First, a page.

Thursday, June 12, 2008 | Categories: Episodes
Today's guest host is Lynden MacIntyre.
It's Thursday, June 12th.
A senior Conservative staff member resigned yesterday after admitting that he too dated Julie Couillard and shared sensitive information with her.
Currently, At this rate, the Liberals will be electable in 2028.
This is The Current.
At the risk of oversimplifying, it's pretty hard to come up with a better case for literacy than the one made by Dr. Seuss. "The more that you read, the more things you will know. The more that you learn, the more places you'll go."
Literacy in Canada
Canadian Council on Learning
We looked at some listener mail, with the help of this week's Friday host Linden MacIntyre. For more on our interview with Douglas Feith, we were joined from London, England by British lawyer and author Philippe Sands, who wrote The Torture Team. And as part of our coverage on the detention of Bashir Makhtal, we were joined from Brussels by Leslie Lefkow, one of the authors of a new report that looks at the government's record in the Ogaden, where its forces are carrying out a counterinsurgency campaign against the Ogaden National Liberation Front.
Listen to Part Two:
All over the world, the value of good, arable land is on the rise, thanks to a growing global population, the development of biofuels and the increasing cost of food.
And that's created a frenzy of interest. Private investment companies, pension funds and even national governments are buying up agricultural land all over the world because they believe it's one of the hottest commodities going.
You might therefore think it would be a good time to be a farmer. But for Ravinder Cheema, it's more complicated than that. Back in 1993, his family bought about 20 acres of farmland in Abbotsford, British Columbia. It cost them about $250,000, a mere fraction of what it was valued by 2008.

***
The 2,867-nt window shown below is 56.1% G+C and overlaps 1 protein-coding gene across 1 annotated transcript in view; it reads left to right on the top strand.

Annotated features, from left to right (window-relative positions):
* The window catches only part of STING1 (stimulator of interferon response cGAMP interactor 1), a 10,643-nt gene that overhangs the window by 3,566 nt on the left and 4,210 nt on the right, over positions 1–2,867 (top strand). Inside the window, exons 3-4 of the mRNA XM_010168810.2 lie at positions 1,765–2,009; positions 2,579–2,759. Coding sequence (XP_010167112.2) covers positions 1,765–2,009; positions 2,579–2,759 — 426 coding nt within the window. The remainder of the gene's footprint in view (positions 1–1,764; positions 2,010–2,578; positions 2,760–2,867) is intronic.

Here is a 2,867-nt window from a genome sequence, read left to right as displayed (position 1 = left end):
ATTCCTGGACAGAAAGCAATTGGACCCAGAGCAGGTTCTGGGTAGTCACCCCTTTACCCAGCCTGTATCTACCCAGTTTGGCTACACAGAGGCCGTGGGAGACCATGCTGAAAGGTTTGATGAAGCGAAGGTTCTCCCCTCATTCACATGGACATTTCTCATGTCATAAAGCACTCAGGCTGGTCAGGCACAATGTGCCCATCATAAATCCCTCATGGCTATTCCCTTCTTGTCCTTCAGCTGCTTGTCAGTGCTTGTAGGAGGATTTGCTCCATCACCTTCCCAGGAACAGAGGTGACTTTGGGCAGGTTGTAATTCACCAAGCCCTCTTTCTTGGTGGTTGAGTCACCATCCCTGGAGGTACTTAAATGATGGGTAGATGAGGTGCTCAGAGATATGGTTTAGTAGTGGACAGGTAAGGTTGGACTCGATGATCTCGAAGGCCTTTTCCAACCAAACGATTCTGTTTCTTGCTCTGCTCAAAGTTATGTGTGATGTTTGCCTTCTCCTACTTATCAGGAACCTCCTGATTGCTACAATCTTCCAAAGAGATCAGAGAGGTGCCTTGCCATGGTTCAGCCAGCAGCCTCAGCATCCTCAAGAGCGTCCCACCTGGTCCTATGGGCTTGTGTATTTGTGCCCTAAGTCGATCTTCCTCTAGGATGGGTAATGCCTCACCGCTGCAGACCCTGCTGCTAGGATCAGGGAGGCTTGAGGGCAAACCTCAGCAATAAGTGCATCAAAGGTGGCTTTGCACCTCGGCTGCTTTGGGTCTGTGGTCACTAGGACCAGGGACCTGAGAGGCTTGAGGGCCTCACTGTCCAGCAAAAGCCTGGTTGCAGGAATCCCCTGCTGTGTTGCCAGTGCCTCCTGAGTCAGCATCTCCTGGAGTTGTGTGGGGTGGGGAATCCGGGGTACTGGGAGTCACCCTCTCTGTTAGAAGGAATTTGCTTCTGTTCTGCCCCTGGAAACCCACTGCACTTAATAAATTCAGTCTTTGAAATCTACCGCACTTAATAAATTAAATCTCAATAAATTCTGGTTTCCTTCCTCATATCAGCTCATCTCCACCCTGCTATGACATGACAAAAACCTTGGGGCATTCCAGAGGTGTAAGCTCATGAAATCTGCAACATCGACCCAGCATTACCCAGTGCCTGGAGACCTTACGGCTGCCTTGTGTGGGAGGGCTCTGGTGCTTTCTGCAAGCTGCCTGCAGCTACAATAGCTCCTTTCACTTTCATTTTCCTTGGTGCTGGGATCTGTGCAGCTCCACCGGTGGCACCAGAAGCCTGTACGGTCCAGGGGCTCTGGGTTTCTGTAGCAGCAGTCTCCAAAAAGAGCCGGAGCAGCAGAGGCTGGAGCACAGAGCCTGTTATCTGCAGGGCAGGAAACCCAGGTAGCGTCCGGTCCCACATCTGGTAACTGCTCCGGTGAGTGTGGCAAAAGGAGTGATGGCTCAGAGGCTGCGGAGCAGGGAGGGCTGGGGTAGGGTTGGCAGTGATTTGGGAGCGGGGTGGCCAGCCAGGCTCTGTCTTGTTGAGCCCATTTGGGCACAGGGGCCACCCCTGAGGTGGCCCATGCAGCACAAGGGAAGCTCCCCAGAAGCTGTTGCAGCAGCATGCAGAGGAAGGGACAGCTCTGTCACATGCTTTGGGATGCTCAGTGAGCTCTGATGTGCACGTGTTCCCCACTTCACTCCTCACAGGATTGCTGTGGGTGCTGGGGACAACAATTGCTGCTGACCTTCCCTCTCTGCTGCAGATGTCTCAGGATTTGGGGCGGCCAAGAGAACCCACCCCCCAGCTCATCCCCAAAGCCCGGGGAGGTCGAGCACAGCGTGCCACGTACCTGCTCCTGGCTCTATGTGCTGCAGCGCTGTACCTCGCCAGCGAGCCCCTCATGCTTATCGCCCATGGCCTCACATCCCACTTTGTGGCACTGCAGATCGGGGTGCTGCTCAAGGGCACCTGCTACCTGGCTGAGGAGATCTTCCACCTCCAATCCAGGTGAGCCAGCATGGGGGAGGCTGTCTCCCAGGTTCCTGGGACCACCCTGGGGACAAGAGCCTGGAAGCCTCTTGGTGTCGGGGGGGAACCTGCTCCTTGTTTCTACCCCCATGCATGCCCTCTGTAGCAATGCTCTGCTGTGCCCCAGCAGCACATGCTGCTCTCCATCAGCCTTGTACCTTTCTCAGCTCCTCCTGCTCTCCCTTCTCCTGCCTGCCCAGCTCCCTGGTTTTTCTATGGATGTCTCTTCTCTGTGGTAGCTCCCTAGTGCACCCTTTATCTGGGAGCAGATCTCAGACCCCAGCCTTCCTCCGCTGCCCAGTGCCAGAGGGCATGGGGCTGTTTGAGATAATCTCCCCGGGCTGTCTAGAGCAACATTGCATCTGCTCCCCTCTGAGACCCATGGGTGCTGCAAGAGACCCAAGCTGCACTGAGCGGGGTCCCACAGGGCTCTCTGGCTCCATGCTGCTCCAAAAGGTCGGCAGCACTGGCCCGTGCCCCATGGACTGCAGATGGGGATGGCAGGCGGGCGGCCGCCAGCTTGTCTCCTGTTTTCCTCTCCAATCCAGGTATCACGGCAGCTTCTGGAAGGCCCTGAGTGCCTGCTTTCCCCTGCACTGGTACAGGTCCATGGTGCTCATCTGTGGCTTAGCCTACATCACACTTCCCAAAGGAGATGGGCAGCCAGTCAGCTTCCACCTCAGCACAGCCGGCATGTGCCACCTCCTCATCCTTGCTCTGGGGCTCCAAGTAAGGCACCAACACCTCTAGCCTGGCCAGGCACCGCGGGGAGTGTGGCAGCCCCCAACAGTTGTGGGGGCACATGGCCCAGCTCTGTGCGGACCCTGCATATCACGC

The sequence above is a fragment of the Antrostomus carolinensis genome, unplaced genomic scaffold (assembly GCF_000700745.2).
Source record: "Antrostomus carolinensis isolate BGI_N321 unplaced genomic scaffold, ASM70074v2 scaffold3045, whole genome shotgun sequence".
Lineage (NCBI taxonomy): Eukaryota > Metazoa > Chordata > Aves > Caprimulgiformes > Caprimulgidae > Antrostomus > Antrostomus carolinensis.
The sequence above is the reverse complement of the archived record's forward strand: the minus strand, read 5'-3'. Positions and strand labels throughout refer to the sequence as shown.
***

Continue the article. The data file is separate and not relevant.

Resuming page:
Across Canada, many farmers are finding themselves grappling with similar problems. Roy Hjelte, a senior appraiser with Farm Credit Canada -- a crown corporation that tracks the value of farmland across Canada -- shared his thoughts with us.
The rising value of farmland is a global phenomenon. And farmers aren't the only ones taking note of it. Diana Henriques has been following the phenomenon. She's the New York Times' Senior Financial Writer and she joined us from New York City.
Role in Food Shortages
Investors are gravitating to farmland looking for good returns. But Gary Blumenthal says they might just help solve the global food crisis. He is the President and CEO of an agricultural consulting firm called World Perspectives and he's in Washington.
Status of Family Farms
Not everyone is as optimistic about big farms run by large, private companies. Joining us from Kingston, Ontario was Tom Pawlick, the author of The End of Food: How the Food Industry is Destroying Our Food Supply And What You Can Do About It. His latest project is a book about the challenges faced by small family farms.
Last Word - Literacy Poem
Poor literacy can make life challenging in many different ways, but the full impact of it is hard to imagine if, like many people, you take literacy for granted. We therefore closed this episode with a poem about living with poor literacy. It's by Barbara Adler, a spoken word artist in Vancouver and it's called "Florence."
Listen to Part Three: